Saturday, May 04, 2013

Supernatural - Life after Death

Supernatural should have finished at the end of its fifth season. It end with a hell of a lot of finality, and wrapped up everything that had happened, hinted at or ever talked about. You can't get much bigger than the end of the world. Not just your every day thermo-nuclear war apocalypse either, but End of Days, Heaven vs. Hell. Judgement Day without Arnie.

But Supernatural's ratings were too good, so CW commission a sixth season. But the show's creator, Eric Kripke was done, his five year story was told. So we got a new showrunner and everyone said Supernatural should have finished at the end of its fifth season. Until now that is.

Season Six introduced the Alphas, the monsters that birthed other monsters, Sam was a dick with no soul, and Castiel started to look at the deep end like it was a good place to take a swan dive off. It was struggling to find something to talk about, but heading back to the monsters the Winchesters used to deal with seemed like the sensible choice, but the artificial threat raising rang hollow and it just wasn't interesting.

Season Seven brought in the Leviathan and despite their leader, Dick Roman, possibly being their second greatest bad guy after Mark Sheppard's Crawley and a couple of epic moments that will go down in the series' history, it just wasn't that interesting. You couldn't help but feel that they should have gone out on a high. That no one could think of something to rival what they'd already covered.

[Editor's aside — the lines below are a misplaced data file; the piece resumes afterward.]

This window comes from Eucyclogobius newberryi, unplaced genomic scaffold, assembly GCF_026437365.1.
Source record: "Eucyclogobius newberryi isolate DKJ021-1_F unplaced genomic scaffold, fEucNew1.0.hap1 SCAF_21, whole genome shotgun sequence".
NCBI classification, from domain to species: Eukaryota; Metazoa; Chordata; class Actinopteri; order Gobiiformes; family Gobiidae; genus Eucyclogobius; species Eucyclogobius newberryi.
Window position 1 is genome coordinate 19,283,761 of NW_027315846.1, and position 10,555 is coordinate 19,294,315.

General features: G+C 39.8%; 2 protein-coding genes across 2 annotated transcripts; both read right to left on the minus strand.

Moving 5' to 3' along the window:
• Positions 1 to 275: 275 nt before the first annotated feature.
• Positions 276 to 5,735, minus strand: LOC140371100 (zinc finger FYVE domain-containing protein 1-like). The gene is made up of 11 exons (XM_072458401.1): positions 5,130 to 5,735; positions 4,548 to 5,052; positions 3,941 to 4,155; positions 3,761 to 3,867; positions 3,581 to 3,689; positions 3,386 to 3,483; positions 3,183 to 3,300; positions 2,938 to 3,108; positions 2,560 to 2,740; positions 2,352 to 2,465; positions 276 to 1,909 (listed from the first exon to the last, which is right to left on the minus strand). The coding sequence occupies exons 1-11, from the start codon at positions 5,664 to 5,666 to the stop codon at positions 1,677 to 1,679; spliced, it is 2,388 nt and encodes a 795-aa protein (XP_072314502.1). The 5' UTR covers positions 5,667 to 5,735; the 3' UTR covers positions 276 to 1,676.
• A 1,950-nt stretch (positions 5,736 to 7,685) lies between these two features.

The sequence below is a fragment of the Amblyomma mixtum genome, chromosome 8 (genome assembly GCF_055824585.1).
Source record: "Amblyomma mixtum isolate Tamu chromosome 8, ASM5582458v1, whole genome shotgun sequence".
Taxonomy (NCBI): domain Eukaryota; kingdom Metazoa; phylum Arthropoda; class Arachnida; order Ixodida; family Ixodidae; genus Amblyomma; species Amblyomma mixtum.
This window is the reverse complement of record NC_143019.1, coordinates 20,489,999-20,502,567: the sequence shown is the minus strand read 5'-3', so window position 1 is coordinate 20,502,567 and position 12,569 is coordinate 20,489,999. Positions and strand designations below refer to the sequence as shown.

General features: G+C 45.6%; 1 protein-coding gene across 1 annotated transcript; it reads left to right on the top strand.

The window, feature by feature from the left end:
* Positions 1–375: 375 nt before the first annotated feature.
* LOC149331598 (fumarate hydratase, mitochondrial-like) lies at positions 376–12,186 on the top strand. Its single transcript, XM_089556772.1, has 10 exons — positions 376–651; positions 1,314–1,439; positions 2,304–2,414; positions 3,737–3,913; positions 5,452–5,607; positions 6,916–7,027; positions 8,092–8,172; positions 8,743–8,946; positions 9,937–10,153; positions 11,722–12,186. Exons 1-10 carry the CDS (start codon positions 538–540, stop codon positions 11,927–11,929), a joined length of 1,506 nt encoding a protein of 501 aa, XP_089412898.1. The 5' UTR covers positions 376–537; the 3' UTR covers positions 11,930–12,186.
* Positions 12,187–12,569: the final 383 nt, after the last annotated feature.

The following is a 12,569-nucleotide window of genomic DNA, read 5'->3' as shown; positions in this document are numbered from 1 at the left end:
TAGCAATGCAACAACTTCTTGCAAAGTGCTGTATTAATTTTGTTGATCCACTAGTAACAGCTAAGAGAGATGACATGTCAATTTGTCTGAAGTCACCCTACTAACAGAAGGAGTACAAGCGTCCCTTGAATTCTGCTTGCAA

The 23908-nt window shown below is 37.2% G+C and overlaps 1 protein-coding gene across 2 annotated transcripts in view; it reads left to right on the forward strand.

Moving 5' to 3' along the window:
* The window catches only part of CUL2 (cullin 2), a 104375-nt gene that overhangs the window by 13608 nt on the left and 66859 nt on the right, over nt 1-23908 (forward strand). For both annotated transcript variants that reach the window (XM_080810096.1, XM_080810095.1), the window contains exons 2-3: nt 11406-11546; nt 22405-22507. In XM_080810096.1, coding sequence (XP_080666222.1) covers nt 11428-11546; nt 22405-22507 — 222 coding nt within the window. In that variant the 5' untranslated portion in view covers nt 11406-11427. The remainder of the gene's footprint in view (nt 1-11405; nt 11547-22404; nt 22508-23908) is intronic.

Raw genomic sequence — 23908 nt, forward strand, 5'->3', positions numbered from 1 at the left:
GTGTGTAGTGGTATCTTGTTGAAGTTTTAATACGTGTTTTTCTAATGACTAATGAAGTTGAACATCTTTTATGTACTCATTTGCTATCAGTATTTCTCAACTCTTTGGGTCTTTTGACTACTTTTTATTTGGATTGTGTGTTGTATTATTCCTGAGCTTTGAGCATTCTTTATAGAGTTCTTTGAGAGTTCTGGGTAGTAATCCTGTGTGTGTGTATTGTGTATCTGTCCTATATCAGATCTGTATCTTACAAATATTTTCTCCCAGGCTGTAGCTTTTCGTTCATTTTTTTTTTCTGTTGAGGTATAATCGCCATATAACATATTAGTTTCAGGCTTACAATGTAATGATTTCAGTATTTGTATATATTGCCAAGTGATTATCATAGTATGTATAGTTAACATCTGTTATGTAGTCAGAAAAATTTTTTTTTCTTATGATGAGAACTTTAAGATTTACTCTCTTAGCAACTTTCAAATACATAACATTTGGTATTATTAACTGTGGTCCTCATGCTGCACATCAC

I nearly dropped the show several times, usually just watching it through those two years as a ritual rather than actively looking forward to it. Any friends that asked about Supernatural I'd tell them to end at Season Five, the natural ending point, not the undead monster it so ironically became.

Then Season Eight started, and we worried that Dean's return from Purgatory was going to go over the same old ground we'd covered when he came back from Hell, or Sam was missing his soul. But instead the writers finally just moved things on, the Winchesters' have been through this before, Dean's a little harder but lets not dwell. Instead we get a story that finally feels worthy of following End of Days.

We're back to Angels and Demons, we're tackling the fallout from the averted apocalypse and Sam and Dean have an end game in sight. Not just stop yet another crisis, but an honest to goodness chance at stopping all this madness. It finally feels like the series has its identity back, that the Winchesters know what they're doing.

It's taken three years, and another showrunner, Jeremy Carver, coming on with Eight, but finally Supernatural should have had continued after five seasons.
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